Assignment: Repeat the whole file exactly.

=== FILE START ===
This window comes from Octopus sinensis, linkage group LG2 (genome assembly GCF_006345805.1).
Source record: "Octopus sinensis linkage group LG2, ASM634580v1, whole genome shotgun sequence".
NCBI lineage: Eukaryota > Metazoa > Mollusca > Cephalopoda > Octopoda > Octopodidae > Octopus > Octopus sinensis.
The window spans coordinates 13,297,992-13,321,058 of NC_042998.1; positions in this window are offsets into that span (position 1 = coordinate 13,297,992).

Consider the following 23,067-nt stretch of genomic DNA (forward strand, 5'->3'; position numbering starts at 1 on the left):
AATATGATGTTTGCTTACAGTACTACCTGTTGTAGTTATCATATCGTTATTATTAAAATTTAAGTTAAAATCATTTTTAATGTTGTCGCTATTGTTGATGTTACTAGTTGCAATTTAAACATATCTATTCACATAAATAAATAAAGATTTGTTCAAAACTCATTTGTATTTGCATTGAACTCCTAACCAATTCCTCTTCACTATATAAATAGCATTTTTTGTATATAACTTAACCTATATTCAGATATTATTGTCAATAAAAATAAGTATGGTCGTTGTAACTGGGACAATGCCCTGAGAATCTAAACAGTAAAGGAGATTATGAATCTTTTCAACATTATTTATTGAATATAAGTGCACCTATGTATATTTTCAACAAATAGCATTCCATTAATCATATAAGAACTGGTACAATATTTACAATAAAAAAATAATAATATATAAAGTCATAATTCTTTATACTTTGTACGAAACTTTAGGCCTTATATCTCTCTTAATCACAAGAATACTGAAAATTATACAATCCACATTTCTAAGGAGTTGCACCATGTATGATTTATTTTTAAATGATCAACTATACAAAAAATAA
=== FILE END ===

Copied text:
This window comes from Octopus sinensis, linkage group LG2 (genome assembly GCF_006345805.1).
Source record: "Octopus sinensis linkage group LG2, ASM634580v1, whole genome shotgun sequence".
NCBI lineage: Eukaryota > Metazoa > Mollusca > Cephalopoda > Octopoda > Octopodidae > Octopus > Octopus sinensis.
The window spans coordinates 13,297,992-13,321,058 of NC_042998.1; positions in this window are offsets into that span (position 1 = coordinate 13,297,992).

Consider the following 23,067-nt stretch of genomic DNA (forward strand, 5'->3'; position numbering starts at 1 on the left):
AATATGATGTTTGCTTACAGTACTACCTGTTGTAGTTATCATATCGTTATTATTAAAATTTAAGTTAAAATCATTTTTAATGTTGTCGCTATTGTTGATGTTACTAGTTGCAATTTAAACATATCTATTCACATAAATAAATAAAGATTTGTTCAAAACTCATTTGTATTTGCATTGAACTCCTAACCAATTCCTCTTCACTATATAAATAGCATTTTTTGTATATAACTTAACCTATATTCAGATATTATTGTCAATAAAAATAAGTATGGTCGTTGTAACTGGGACAATGCCCTGAGAATCTAAACAGTAAAGGAGATTATGAATCTTTTCAACATTATTTATTGAATATAAGTGCACCTATGTATATTTTCAACAAATAGCATTCCATTAATCATATAAGAACTGGTACAATATTTACAATAAAAAAATAATAATATATAAAGTCATAATTCTTTATACTTTGTACGAAACTTTAGGCCTTATATCTCTCTTAATCACAAGAATACTGAAAATTATACAATCCACATTTCTAAGGAGTTGCACCATGTATGATTTATTTTTAAATGATCAACTATACAAAAAATAA